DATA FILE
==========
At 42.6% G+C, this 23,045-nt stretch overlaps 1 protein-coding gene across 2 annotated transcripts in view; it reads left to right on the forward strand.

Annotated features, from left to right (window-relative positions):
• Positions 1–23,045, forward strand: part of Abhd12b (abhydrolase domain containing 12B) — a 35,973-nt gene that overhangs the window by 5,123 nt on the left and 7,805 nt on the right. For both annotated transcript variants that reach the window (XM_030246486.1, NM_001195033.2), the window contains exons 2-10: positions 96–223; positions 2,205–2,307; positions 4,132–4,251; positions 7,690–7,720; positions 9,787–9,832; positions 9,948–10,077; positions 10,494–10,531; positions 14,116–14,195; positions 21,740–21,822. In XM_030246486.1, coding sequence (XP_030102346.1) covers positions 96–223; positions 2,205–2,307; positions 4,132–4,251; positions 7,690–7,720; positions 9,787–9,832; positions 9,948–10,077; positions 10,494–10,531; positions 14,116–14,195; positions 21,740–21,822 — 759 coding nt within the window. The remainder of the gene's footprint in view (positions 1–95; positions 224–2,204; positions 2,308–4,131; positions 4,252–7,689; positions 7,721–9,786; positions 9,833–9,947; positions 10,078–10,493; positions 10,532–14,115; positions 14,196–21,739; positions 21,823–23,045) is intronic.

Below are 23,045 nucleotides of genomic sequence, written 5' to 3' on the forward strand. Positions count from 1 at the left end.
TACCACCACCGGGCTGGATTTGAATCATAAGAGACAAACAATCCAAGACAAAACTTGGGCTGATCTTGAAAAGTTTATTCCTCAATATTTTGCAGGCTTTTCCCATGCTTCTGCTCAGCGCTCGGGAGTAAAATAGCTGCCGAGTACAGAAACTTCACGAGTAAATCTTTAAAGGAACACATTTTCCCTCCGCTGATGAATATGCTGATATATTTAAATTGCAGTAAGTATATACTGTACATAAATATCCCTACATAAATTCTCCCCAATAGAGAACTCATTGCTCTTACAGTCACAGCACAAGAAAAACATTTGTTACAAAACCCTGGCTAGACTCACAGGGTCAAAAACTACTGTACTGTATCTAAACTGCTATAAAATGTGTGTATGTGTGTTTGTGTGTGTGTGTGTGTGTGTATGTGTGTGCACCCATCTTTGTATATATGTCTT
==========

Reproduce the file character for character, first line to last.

At 42.6% G+C, this 23,045-nt stretch overlaps 1 protein-coding gene across 2 annotated transcripts in view; it reads left to right on the forward strand.

Annotated features, from left to right (window-relative positions):
• Positions 1–23,045, forward strand: part of Abhd12b (abhydrolase domain containing 12B) — a 35,973-nt gene that overhangs the window by 5,123 nt on the left and 7,805 nt on the right. For both annotated transcript variants that reach the window (XM_030246486.1, NM_001195033.2), the window contains exons 2-10: positions 96–223; positions 2,205–2,307; positions 4,132–4,251; positions 7,690–7,720; positions 9,787–9,832; positions 9,948–10,077; positions 10,494–10,531; positions 14,116–14,195; positions 21,740–21,822. In XM_030246486.1, coding sequence (XP_030102346.1) covers positions 96–223; positions 2,205–2,307; positions 4,132–4,251; positions 7,690–7,720; positions 9,787–9,832; positions 9,948–10,077; positions 10,494–10,531; positions 14,116–14,195; positions 21,740–21,822 — 759 coding nt within the window. The remainder of the gene's footprint in view (positions 1–95; positions 224–2,204; positions 2,308–4,131; positions 4,252–7,689; positions 7,721–9,786; positions 9,833–9,947; positions 10,078–10,493; positions 10,532–14,115; positions 14,196–21,739; positions 21,823–23,045) is intronic.

Below are 23,045 nucleotides of genomic sequence, written 5' to 3' on the forward strand. Positions count from 1 at the left end.
TACCACCACCGGGCTGGATTTGAATCATAAGAGACAAACAATCCAAGACAAAACTTGGGCTGATCTTGAAAAGTTTATTCCTCAATATTTTGCAGGCTTTTCCCATGCTTCTGCTCAGCGCTCGGGAGTAAAATAGCTGCCGAGTACAGAAACTTCACGAGTAAATCTTTAAAGGAACACATTTTCCCTCCGCTGATGAATATGCTGATATATTTAAATTGCAGTAAGTATATACTGTACATAAATATCCCTACATAAATTCTCCCCAATAGAGAACTCATTGCTCTTACAGTCACAGCACAAGAAAAACATTTGTTACAAAACCCTGGCTAGACTCACAGGGTCAAAAACTACTGTACTGTATCTAAACTGCTATAAAATGTGTGTATGTGTGTTTGTGTGTGTGTGTGTGTGTGTATGTGTGTGCACCCATCTTTGTATATATGTCTT